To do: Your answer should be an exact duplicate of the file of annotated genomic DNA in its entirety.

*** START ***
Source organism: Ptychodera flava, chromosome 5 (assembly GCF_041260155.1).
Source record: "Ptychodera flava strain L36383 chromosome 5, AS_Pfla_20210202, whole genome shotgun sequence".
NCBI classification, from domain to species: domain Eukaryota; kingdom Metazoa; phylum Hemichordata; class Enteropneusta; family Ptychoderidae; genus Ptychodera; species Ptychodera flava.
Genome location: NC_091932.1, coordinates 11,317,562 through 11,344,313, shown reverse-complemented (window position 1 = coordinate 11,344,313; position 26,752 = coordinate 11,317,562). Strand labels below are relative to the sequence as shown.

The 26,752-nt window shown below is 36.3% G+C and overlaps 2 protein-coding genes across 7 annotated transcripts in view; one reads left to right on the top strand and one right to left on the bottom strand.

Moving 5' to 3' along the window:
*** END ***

Source organism: Ptychodera flava, chromosome 5 (assembly GCF_041260155.1).
Source record: "Ptychodera flava strain L36383 chromosome 5, AS_Pfla_20210202, whole genome shotgun sequence".
NCBI classification, from domain to species: domain Eukaryota; kingdom Metazoa; phylum Hemichordata; class Enteropneusta; family Ptychoderidae; genus Ptychodera; species Ptychodera flava.
Genome location: NC_091932.1, coordinates 11,317,562 through 11,344,313, shown reverse-complemented (window position 1 = coordinate 11,344,313; position 26,752 = coordinate 11,317,562). Strand labels below are relative to the sequence as shown.

The 26,752-nt window shown below is 36.3% G+C and overlaps 2 protein-coding genes across 7 annotated transcripts in view; one reads left to right on the top strand and one right to left on the bottom strand.

Moving 5' to 3' along the window: